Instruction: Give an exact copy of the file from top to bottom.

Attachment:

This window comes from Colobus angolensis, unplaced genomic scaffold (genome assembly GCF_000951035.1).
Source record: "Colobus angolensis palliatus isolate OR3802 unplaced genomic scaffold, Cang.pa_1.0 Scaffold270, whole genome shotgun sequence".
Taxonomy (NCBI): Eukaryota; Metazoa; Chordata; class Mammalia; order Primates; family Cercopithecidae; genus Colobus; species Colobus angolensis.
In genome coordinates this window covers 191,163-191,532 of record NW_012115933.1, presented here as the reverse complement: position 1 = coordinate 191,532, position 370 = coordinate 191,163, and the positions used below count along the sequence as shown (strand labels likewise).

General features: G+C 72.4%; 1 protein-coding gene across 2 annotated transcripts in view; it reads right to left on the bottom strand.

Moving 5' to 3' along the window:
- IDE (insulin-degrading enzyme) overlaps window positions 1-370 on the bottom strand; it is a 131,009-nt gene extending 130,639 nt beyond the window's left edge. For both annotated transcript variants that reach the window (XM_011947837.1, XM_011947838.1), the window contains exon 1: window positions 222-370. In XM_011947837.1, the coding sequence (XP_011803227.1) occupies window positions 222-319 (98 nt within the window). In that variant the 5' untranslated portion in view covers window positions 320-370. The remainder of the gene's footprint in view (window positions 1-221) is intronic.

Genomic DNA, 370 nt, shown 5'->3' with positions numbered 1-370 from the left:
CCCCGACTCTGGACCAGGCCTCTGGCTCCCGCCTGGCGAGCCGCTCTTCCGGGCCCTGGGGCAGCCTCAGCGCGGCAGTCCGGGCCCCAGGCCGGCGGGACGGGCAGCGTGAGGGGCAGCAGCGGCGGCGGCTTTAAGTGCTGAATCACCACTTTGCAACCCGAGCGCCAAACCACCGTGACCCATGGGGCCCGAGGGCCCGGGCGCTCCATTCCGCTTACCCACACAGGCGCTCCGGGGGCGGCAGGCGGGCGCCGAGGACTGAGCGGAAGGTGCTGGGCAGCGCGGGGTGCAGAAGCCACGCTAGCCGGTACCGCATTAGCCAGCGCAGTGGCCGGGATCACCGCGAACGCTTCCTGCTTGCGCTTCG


This window comes from Colobus angolensis, unplaced genomic scaffold (genome assembly GCF_000951035.1).
Source record: "Colobus angolensis palliatus isolate OR3802 unplaced genomic scaffold, Cang.pa_1.0 Scaffold270, whole genome shotgun sequence".
Taxonomy (NCBI): Eukaryota; Metazoa; Chordata; class Mammalia; order Primates; family Cercopithecidae; genus Colobus; species Colobus angolensis.
In genome coordinates this window covers 191,163-191,532 of record NW_012115933.1, presented here as the reverse complement: position 1 = coordinate 191,532, position 370 = coordinate 191,163, and the positions used below count along the sequence as shown (strand labels likewise).

General features: G+C 72.4%; 1 protein-coding gene across 2 annotated transcripts in view; it reads right to left on the bottom strand.

Moving 5' to 3' along the window:
- IDE (insulin-degrading enzyme) overlaps window positions 1-370 on the bottom strand; it is a 131,009-nt gene extending 130,639 nt beyond the window's left edge. For both annotated transcript variants that reach the window (XM_011947837.1, XM_011947838.1), the window contains exon 1: window positions 222-370. In XM_011947837.1, the coding sequence (XP_011803227.1) occupies window positions 222-319 (98 nt within the window). In that variant the 5' untranslated portion in view covers window positions 320-370. The remainder of the gene's footprint in view (window positions 1-221) is intronic.

Genomic DNA, 370 nt, shown 5'->3' with positions numbered 1-370 from the left:
CCCCGACTCTGGACCAGGCCTCTGGCTCCCGCCTGGCGAGCCGCTCTTCCGGGCCCTGGGGCAGCCTCAGCGCGGCAGTCCGGGCCCCAGGCCGGCGGGACGGGCAGCGTGAGGGGCAGCAGCGGCGGCGGCTTTAAGTGCTGAATCACCACTTTGCAACCCGAGCGCCAAACCACCGTGACCCATGGGGCCCGAGGGCCCGGGCGCTCCATTCCGCTTACCCACACAGGCGCTCCGGGGGCGGCAGGCGGGCGCCGAGGACTGAGCGGAAGGTGCTGGGCAGCGCGGGGTGCAGAAGCCACGCTAGCCGGTACCGCATTAGCCAGCGCAGTGGCCGGGATCACCGCGAACGCTTCCTGCTTGCGCTTCG